On average, 540 graduate and 890 postgraduate medical practitioners emerge from AIIMS™ portals annually. The institute has an established reputation in the field of medical research and publishes an estimated 1,220 papers annually. Little wonder AIIMS is ranked #1 on all six parameters of excellence. But this excellence is purchased at a heavy price ” a huge Rs.1,022 crore annual grant from the Central government exchequer. AIIMS students are required to pay a mere Rs.850 per year for tuition, room and board against the actual expenditure of Rs.1.7 crore to produce an MBBS graduate. Ironically 53 percent of AIIMS graduates leave to study abroad and never return.
œOur thanks to the survey respondents for once again voting AIIMS India™s #1 medical college. The mandate of AIIMS is not only to provide affordable medical care, but also lead medical education and research in the country. Through the years AIIMS has fulfilled this objective by becoming a role model for other medical schools countrywide. We don™t believe in didactic teaching and spoonfeeding undergrads and postgrads. From day one, freedom of thinking, scientific questioning and practical learning are encouraged. We believe that medical education is a mix of science and arts, and hence our students are taught to also look at the human angle of suffering. That™s what differentiates an AIIMS graduate, says Dr. Amit Gupta, additional professor of surgery and spokesperson of AIIMS.
While the showpiece AIIMS, Delhi towers over all other medical colleges in the latest EW league table, the private sector Christian Medical College, Vellore and the Union ministry of defence-funded AFMC, Pune are next ranked in that order. Founded in 1948 by an Act of Parliament with the objective of providing a œsteady intake of medical officers for the Indian Armed Forces, AFMC provides undergraduate, postgraduate, dental, nursing and para medical training to 2,790 students instructed by a full-time faculty of 159. According to an AFMC spokesperson, currently its faculty and students are engaged in over 45 Indian Council of Medical Research projects and 96 research projects in collaboration with the Defence Research and Development Organisation.
œOur ranking among the Top 3 medical colleges of the country is acknowledgement of the excellence  AFMC stands for and the values we cherish, says Major General Velu Nair, dean and deputy commandant. œThis one-of-its-type institution now has over 6,200 alumni around the world with many of them having risen to positions of great eminence, and many have made heroic sacrifices for the nation. Himself an alumnus of AFMC, Pune; CMC, Vellore, and King™s College and Hospital, London, Nair is also a visiting professor at Stanford University, USA.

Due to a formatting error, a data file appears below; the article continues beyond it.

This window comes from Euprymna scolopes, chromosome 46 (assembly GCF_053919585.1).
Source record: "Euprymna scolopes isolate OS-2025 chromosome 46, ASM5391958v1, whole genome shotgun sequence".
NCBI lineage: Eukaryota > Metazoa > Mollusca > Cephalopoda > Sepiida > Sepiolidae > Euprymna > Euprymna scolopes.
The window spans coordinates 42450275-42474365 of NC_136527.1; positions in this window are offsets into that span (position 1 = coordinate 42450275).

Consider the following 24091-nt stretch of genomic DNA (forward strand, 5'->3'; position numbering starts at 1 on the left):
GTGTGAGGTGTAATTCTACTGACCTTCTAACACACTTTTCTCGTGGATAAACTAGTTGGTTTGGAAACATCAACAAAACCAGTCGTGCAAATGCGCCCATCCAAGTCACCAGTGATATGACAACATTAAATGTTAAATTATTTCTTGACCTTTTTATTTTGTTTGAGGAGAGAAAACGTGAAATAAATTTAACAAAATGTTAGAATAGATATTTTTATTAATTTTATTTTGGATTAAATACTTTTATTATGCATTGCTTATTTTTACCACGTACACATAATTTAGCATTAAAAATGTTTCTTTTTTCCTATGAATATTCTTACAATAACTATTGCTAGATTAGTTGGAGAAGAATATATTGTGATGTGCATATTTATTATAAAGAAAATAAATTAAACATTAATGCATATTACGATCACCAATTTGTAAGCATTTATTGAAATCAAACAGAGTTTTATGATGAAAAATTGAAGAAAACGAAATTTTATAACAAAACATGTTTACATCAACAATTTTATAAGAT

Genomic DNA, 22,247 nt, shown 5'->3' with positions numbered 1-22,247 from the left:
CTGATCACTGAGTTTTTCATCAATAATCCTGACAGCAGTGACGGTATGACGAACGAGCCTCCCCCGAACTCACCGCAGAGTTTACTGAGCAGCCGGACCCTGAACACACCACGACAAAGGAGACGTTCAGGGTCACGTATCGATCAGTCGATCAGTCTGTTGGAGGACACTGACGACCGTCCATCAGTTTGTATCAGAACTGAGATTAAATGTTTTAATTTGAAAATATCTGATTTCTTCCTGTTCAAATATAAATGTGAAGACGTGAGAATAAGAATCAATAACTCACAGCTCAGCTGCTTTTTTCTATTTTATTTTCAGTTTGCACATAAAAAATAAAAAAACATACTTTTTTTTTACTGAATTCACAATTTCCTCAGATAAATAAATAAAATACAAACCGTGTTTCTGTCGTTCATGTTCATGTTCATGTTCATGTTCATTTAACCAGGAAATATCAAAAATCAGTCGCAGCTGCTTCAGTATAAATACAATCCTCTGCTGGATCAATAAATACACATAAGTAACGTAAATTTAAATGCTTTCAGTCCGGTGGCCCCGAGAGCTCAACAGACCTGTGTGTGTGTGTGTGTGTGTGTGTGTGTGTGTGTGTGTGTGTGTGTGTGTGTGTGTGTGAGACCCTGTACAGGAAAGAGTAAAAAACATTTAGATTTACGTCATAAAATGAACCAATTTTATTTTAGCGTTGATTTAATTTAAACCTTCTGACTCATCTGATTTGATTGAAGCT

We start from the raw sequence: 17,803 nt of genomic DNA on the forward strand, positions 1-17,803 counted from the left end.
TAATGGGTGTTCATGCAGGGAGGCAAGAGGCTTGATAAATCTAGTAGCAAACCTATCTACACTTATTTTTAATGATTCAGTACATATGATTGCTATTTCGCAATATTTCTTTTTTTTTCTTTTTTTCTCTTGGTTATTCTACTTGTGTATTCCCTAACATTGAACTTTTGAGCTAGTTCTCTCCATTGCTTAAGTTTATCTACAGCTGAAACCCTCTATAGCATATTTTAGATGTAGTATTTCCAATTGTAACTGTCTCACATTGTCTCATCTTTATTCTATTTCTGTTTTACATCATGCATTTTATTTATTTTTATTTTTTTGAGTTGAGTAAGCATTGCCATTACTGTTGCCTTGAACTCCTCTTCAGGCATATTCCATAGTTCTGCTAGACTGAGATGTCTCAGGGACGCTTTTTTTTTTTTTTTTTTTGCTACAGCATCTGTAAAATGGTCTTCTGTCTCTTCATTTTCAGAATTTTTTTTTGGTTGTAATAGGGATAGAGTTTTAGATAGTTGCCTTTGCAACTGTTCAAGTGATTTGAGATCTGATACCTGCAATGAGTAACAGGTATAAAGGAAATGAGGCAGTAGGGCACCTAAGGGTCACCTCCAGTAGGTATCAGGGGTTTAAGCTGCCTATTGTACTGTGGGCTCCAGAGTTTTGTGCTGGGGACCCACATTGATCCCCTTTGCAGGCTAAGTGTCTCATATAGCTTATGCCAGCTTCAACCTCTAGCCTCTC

Ranked #4 in the league table of India™s Top 30 medical colleges is another Central government-funded institution, JIPMER, Puducherry (estb. 1956) followed by Kasturba Medical College, Manipal ” post-independence India™s first private sector medical college (estb. 1953) ” at #5, and Maulana Azad Medical College, Delhi (estb. 1956) at #6. Previously ranked #6, Grant Medical College, Mumbai is ranked #7 this year while the Seth G.S. Medical College, Mumbai has improved its ranking to #8 all-India (and #3 in Maharashtra) in 2014.
ESTABLISHED IN 1926, Seth G.S. Medical College (SGSMC) is a state government-funded institution offering undergrad, postgrad and superspecialty courses in over 35 disciplines to 2,000 students. The college campus also hosts the 1,800-bed KEM hospital. œAlthough it feels good to know that peers have acknowledged our continuing efforts to improve the quality of medical education, I believe SGSMC deserves to be ranked in the Top 5, given our pedagogy innovations and the wide range of multispecialty courses we offer. SGSMC attracts the brightest and best students and our experienced faculty is innovative and research-focused. Moreover its the only med school in the country which has introduced a course in paediatric anaesthesia, and is also a nodal centre for advanced medicine, says Dr. Shubangi Parkar, dean of Seth G.S. Medical College, Mumbai.
While the status quo has been broadly maintained in the Top 10 league table of the EW India Medical Colleges Rankings 2014, further down there™s been a reshuffle of seats in the Top 20 table. B.J. Medical College, Pune, ranked #16 last year, has risen dramatically in public esteem to be ranked #12, while the Vardhman Mahavir Medical College (VMMC), Delhi has leapfrogged from #22 in 2013 to #15 in 2014 as has Lady Hardinge Medical College, Delhi ” the only all-women med school in the country ” from #27 to #20.
Housed within the premises of Safdarjung Hospital in the national capital, VMMC was established in 2001 by the then NDA government. Since then, the capacity of this 12-year-old Central government-funded medical college has grown to 1,100 students instructed by 254 faculty. œAs confirmed by your survey, during the past decade VMMC has made rapid strides to emerge as one of the leading medical colleges in the country attracting students from across India. The calibre of our qualified and experienced faculty is reflected in excellent exam results at the undergrad and postgraduate levels, as also in the high number of papers published in research journals. VMMC students also routinely win 12-15 prestigious Indian Council of Medical Research summer scholarships every year. We are pleased that our efforts and achievements are being recognised, says Dr. Jayashree Bhattacharjee, principal of VMMC & Safdarjung Hospital.
Further down the table too, there™s been a churn with the debut of several previously unranked medical colleges. Among them are the Kolkata-based NRS Medical College and Hospital (#21) and Institute of Postgraduate Medical Education and Research (22); the Pandit Bhagwan Dayal Sharma Postgraduate Institute of Medical Sciences, Rohtak (23); University College of Medical Sciences, Delhi (28); Government Medical College, Chandigarh (29) and Kalinga Institute of Medical Sciences, Bhubaneswar (30).
To read India™s best  medical colleges 2014 visit
With Autar Nehru & Garima Upadhyay (Delhi) & Sunayana Nair (Mumbai)